The tattoo community can be traced around the world today, thanks to social media platforms such as Instagram. Artists can travel to foreign fan-bases and hold flash tattoo sales. An artist in Vancouver can collaborate with an artist in Berlin. In sync with this heightened awareness of tattoo culture in foreign countries has come a decrease in culturally appropriated tattoos. Hannah remarks that a decade ago, Canadians commonly got mandala or Chinese character tattoos, but artists today refuse to give a client a culturally symbolic tattoo unless it is common to both of their cultures.

Today our tattoos tell not only a story, but also who we have become as a result of that story. Tattoos show at once belonging to a group- be it a sailor’s union, ancient Egyptian royalty, or North Van (ever seen a mountain biker with the North Shore mountains around their ankle?) and uniqueness. We mark ourselves to share who we are, reflect on where we come from, and remember where we want to go.

Hannah has a cherry bomb tattoo on her lower back to commemorate a fruity summer backpacking around Europe. The cherry bomb is also a nod to Cherie Curry, lead singer of the punk band The Runaways, and Hannah’s personal inspiration. Her tattoo illustrates an experience that influences who she is today. It is also a reminder of who she wants to be in the future.

Profile Image- “Much tattooed sailor aboard the USS New Jersey.” December 1944/ Lt. Comdr. Charles Fenno Jacobs (1904-1975) for the U.S. Navy/ General Photographic File of the Department of Navy. National Archives and Records Administration, Local Identifier 80-G-470222

A Night of Art, Fashion and R&B in Gastown

Event organizer 2Cream2Sugar, in collaboration with the Hide+Seek group, showcased a wide range of local artists Saturday, May 25 at their “Street Dreams” warehouse party in Gastown.

Featuring a multidisciplinary lineup of visual artists, fashion designers and musicians, the night saw a wide range of creative influences in an intimate studio space. After watching the Toronto Raptors beat the Milwaukee Bucks to reach the NBA Finals on a large projected screen, the crowds were in a good mood to enjoy visual art displayed around the space all night long, and runway shows of local fashion designers paired with musical acts.

Several designers presented reworked fashion pieces including ACiD ART in their debut show, and KSLAM clothing, the product of Casey Lamb who was featured here after her designs were shown in the S/S19 edition of Vancouver Fashion Week. KSLAM’s key pieces included a dress made completely of reworked leather belts, and accessories constructed of dangling knife blades. Kash Kulture and JB Gear rounded out the night with streetwear offering.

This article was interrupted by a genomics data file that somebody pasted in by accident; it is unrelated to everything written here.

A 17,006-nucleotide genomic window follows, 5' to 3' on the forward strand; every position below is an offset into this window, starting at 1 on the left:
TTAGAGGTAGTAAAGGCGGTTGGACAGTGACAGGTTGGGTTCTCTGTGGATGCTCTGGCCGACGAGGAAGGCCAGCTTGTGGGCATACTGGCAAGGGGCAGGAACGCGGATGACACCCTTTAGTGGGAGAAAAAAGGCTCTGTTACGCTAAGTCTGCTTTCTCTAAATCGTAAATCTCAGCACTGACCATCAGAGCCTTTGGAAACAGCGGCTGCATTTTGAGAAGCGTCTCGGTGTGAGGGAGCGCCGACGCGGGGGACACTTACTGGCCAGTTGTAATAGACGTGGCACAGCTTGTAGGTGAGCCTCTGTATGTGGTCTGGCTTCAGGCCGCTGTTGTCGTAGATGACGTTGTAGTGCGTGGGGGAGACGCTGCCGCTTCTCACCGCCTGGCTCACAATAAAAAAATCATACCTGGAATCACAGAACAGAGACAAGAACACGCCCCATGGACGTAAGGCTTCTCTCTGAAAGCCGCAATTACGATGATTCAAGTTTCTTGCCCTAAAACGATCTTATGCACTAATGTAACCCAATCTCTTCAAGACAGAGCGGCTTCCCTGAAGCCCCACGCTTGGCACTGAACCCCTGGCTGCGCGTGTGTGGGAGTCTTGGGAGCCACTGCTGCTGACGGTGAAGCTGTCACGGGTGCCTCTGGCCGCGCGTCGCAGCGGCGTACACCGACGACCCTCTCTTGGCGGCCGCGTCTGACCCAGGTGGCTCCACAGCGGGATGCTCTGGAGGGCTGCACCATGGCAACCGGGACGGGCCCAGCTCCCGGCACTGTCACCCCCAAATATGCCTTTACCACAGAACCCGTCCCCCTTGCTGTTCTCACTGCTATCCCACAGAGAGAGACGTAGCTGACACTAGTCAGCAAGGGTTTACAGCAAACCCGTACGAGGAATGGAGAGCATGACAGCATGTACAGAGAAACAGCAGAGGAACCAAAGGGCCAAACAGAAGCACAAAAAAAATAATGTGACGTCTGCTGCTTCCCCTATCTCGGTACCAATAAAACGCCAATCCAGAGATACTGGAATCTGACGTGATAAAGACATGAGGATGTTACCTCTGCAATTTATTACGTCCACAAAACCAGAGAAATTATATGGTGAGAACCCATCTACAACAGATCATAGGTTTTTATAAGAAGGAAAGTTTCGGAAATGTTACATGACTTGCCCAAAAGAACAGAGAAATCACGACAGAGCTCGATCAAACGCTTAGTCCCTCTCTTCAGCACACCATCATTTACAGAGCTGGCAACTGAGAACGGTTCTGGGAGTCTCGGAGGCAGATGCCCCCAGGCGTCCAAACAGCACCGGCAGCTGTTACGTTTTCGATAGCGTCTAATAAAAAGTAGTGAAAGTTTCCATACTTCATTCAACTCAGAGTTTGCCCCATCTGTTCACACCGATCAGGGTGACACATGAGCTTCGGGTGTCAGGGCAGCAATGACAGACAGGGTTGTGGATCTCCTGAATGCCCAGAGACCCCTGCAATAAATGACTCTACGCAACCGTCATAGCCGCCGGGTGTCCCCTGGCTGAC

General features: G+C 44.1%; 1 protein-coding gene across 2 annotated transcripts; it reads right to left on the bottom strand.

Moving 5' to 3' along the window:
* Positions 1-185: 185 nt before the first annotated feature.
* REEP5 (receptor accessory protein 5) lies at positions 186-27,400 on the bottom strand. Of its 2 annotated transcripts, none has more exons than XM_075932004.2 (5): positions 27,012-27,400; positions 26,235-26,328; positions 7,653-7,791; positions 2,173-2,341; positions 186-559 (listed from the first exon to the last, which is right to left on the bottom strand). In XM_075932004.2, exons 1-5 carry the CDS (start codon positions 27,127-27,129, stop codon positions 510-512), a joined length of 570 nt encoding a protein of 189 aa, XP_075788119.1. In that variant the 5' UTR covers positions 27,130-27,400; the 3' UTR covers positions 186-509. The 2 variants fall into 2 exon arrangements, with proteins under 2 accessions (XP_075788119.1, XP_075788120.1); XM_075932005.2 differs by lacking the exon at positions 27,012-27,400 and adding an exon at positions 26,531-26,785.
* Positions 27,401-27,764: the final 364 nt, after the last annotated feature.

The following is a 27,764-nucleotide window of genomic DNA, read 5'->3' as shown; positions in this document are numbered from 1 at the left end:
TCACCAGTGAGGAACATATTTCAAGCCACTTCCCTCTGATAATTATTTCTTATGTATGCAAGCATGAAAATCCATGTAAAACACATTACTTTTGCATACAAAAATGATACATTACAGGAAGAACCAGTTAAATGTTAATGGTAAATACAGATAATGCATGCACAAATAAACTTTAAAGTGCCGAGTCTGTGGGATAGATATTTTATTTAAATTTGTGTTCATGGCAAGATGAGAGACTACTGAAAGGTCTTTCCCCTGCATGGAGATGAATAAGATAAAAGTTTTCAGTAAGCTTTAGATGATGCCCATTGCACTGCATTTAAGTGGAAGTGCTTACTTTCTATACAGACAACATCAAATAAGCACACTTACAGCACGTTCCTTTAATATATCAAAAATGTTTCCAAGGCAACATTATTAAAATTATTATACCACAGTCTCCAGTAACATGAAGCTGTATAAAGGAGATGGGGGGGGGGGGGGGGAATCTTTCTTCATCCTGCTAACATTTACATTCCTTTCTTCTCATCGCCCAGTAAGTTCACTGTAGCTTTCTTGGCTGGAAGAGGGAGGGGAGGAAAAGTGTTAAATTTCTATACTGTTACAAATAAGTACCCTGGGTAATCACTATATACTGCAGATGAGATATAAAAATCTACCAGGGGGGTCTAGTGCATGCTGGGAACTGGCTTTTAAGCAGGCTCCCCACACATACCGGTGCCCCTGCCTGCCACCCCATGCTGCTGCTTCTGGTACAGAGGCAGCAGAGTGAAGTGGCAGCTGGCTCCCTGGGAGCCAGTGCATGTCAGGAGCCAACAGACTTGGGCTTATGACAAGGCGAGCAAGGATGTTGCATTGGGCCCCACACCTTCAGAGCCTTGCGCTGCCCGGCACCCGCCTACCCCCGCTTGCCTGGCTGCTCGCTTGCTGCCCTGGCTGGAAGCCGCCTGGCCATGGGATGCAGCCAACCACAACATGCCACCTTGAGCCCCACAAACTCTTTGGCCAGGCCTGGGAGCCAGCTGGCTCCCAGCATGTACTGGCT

^ only Fara and Elijah Blond were R&B artists, the others fall into the category of Hip Hop. Girard a rapper joined Elijah on stage and DKAY, another rapper, also joined FARA on stage. Teon Gibbs was accompanied by Makadi and Amber Bayani who are R&B vocalists.

R&B acts Fara, and Elijah Bond paired well with runway shows, especially Fara who energized the crowd with 90’s covers and her own original content. Elijah Blond and Kid Sharif later ushered in the night with darker, trap-influenced tracks. Visual artists Mescondi Photography, Taylor Borque Designs, Tim Rolls, Dani Oz, and Max Bryan introduced a range of art on display and for sale. When asked about the idea behind 2Cream2Sugar’s Vancouver events, organizer SJ preaches the importance of bringing together groups of creatives that may not usually share the same stage.

“Community over everything,” they said. “Specific to Vancouver, the visual artists, musicians and designers in the past have kind of been in their own little silos. But that’s slowly been changing as the creative scene here grows—that’s why 2C2S’s past few shows have been about tearing down those barriers and bringing the entire creative community together.”

SJ also feels fortunate to have the opportunity to put on 2C2S’s events during a period of time that is favourable for the grassroots creative scene, especially over the course of the past decade where creative events have moved away from being commercially-driven, and not focused on accessibility. 2C2S is one of many groups running without external funding that SJ claims “do whatever [they] can with no help from the corporate side of art and music in the city.”

This attitude towards showcasing creativity resulted in an evening where a diverse group of creatives could flaunt their latest work and build connections with other members of the community. In an environment where spaces to organize these kinds of events on can be expensive and difficult to secure, it seems best to get as many artists under one roof as possible.

2Cream2Sugar is planning to hold a similar event in Vancouver this July.

Article Cover Photo

Nick Brons

Featured Artists:




Sleepless Mindz Clothing&Design


Kash Kulture Apparel 604


Teon Gibbs

Kid Sharif

Elijah Blond


Ryu Darko

Visual Artists

Mescondi Photography